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Carwyn Jones blocked from returning as Wales' First Minister

Published 11/05/2016

Carwyn Jones has failed to be returned as First Minister of Wales
Carwyn Jones has failed to be returned as First Minister of Wales

Opposition parties blocked the return of Labour leader Carwyn Jones as First Minister on the Welsh Assembly's first day back since the election.

Mr Jones was expected to retain his post as Wales' premier politician in the Senedd but rival parties refused to give him their backing and instead all voted for Plaid Cymru's Leanne Wood.

Labour missed out on winning an overall majority during last week's election after winning 29 seats.

With Mr Jones unable to vote for himself, the votes ended up tied at 29 a piece - with Labour being saved from an embarrassing first day back in business thanks to support from the sole Liberal Democrat AM Kirsty Williams.

Plaid's nomination for Ms Wood was supported by the Conservatives and Ukip.

A Plaid spokeswoman said: "Wales chose not to elect one single party to govern Wales with a majority.

"As is the convention, the biggest party were given an opportunity to reach an agreement on forming a government which could lead Wales with the support of the majority of members in the National Assembly.

"They took the decision not to pursue that option, and were not prepared to give the process of negotiation any further time.

"As a result, the Plaid Cymru group followed normal Parliamentary protocol and nominated Leanne Wood for First Minister."

Plaid said it had notified Labour of its plan yesterday and said it had no formal discussions with Mr Jones.

"This afternoon, the Assembly failed to reach agreement on who should become First Minister and form the next government," added the spokeswoman.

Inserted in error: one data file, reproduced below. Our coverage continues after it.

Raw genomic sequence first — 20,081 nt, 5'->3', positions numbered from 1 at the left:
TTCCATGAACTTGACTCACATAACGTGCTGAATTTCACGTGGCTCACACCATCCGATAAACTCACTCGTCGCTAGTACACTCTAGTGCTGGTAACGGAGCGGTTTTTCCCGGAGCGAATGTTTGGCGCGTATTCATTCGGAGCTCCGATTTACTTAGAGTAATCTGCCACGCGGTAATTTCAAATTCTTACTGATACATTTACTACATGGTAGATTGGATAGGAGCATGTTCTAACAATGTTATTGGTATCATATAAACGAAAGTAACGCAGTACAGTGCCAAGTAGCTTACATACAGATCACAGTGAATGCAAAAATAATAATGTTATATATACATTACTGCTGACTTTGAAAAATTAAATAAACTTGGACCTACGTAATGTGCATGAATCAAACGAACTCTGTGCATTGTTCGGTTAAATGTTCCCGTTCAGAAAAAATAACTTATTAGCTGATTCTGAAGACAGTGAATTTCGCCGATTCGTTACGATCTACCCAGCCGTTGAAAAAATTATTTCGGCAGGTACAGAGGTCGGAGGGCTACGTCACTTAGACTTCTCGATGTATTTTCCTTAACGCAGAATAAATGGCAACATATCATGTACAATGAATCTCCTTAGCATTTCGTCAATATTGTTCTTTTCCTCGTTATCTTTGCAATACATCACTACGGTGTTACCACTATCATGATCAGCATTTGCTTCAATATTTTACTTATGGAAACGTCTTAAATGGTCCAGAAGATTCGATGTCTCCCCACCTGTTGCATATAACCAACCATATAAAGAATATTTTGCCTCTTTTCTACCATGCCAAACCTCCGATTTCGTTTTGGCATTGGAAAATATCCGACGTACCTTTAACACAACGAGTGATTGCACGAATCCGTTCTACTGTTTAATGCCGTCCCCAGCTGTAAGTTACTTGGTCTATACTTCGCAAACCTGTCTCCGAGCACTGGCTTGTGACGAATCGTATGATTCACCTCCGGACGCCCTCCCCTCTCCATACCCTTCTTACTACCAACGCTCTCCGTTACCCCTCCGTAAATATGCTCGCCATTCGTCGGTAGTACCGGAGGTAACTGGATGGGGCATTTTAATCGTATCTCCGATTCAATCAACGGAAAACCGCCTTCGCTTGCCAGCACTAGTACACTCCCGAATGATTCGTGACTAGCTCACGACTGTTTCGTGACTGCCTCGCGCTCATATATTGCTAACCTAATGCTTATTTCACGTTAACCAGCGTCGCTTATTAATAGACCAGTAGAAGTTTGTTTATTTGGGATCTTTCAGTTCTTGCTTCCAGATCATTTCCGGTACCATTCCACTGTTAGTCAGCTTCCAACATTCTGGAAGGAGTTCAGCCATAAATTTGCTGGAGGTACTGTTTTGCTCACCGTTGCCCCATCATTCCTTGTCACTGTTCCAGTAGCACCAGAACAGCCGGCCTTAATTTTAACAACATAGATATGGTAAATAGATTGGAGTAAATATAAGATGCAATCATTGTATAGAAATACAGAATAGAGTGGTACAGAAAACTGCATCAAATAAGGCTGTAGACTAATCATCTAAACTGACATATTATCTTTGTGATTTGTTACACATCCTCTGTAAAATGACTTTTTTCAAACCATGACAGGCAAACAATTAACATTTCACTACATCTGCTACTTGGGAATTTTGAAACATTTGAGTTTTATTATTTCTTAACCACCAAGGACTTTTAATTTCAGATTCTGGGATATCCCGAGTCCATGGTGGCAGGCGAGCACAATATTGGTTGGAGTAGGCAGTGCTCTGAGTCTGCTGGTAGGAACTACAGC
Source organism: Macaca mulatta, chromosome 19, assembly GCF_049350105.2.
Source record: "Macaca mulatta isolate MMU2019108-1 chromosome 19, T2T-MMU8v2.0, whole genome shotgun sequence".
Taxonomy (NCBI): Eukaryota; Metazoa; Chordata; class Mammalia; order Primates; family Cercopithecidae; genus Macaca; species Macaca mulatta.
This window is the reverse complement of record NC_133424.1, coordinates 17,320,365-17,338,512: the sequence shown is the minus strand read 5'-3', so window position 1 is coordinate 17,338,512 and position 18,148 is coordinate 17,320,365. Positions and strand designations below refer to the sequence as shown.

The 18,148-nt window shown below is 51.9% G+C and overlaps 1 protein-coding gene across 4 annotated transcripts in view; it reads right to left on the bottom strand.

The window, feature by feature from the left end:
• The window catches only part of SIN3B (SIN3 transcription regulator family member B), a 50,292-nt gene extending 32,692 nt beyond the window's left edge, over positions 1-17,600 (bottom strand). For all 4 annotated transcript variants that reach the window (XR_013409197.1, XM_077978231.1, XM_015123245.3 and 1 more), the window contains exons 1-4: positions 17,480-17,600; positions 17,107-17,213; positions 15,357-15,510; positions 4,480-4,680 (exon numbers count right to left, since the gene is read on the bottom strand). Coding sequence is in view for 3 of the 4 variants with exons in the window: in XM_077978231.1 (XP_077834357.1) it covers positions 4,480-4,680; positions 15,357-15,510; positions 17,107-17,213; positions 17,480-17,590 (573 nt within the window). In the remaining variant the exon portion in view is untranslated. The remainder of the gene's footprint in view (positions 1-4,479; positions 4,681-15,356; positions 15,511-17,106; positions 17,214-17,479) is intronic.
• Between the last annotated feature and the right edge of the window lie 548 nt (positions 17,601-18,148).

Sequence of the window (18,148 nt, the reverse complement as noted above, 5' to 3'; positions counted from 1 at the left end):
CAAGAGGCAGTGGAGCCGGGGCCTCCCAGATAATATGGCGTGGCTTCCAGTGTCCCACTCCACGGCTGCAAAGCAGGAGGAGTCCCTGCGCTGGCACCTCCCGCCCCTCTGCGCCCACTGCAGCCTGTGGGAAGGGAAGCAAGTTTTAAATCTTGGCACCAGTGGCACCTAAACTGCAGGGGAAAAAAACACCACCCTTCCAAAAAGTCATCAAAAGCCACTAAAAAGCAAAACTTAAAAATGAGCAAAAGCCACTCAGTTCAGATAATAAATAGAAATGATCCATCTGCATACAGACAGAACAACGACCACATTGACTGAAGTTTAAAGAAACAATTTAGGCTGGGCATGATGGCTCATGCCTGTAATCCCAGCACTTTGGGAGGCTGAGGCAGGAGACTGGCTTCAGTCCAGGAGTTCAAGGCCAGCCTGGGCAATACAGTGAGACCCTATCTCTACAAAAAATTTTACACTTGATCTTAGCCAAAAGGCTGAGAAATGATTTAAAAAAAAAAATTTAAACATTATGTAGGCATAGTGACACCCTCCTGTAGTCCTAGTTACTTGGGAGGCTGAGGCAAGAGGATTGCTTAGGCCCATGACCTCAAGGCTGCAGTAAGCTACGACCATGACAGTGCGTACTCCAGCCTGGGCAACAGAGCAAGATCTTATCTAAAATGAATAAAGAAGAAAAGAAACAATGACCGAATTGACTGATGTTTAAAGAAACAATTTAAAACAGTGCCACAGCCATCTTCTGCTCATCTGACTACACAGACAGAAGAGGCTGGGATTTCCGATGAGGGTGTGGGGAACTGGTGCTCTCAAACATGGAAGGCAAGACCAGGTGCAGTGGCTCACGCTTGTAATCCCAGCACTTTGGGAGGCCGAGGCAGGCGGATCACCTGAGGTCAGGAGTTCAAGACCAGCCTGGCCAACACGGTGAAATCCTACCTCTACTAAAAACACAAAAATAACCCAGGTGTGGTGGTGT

"It is now for the parties to discuss this matter further in order to seek the best outcome for Wales."

Former barrister Mr Jones was appointed as First Minister in 2009 - succeeding Labour veteran Rhodri Morgan.

Since being at the helm, the 48-year-old has survived two elections as well as fended off attacks of his government's NHS record.

Despite losing one seat at last week's poll, Mr Jones has indicated he was looking to form a minority government - and possibly do deals with either Plaid or the Lib Dems on specific votes as has happened in the past.

Signs that Labour would not do any coalition deal does not look to have gone down well with Plaid - who tried to oust Mr Jones by putting forward Leanne Wood as his successor.

And despite being at opposite ends of the political spectrum, the left of centre Welsh Nationalist's plan was backed by right wingers the Tories and Ukip.

However, Lib Dem leader Ms Williams - one of Mr Jones' fiercest critics, was not impressed.

She said: "I was not re-elected into the Assembly to support a rag tag coalition of Ukip members, who at the moment can't even agree with one another.

"The reality is that Labour have 29 Assembly Members.

"They have the strongest mandate from the people of Wales."

Under Assembly rules, AMs have 28 days following the election to decide on a first minister.

If there is no agreement, the UK government's Welsh Secretary can call a fresh election.

Mr Jones will remain as First Minister until AMs vote to reappoint or replace him.

The uncertainty surrounding his position gave an unexpected twist to the Assembly's first day back.

All eyes were set to be on the internal problems surrounding Ukip - who took their Senedd seats for the first time.

Ahead of today's plenary session the party had been at loggerheads over the decision to appoint former MP Neil Hamilton as its leader in the Welsh Assembly instead of one-time MEP Nathan Gill.

Mr Hamilton's appointment was slammed by party leader Nigel Farage and also prompted the resignation of Ukip secretary Keith Thatcher.

Mr Thatcher said: "Neil Hamilton most certainly should have never been a candidate for Ukip in Wales and the success of Ukip in Wales has absolutely nothing whatsoever to do with Neil Hamilton."

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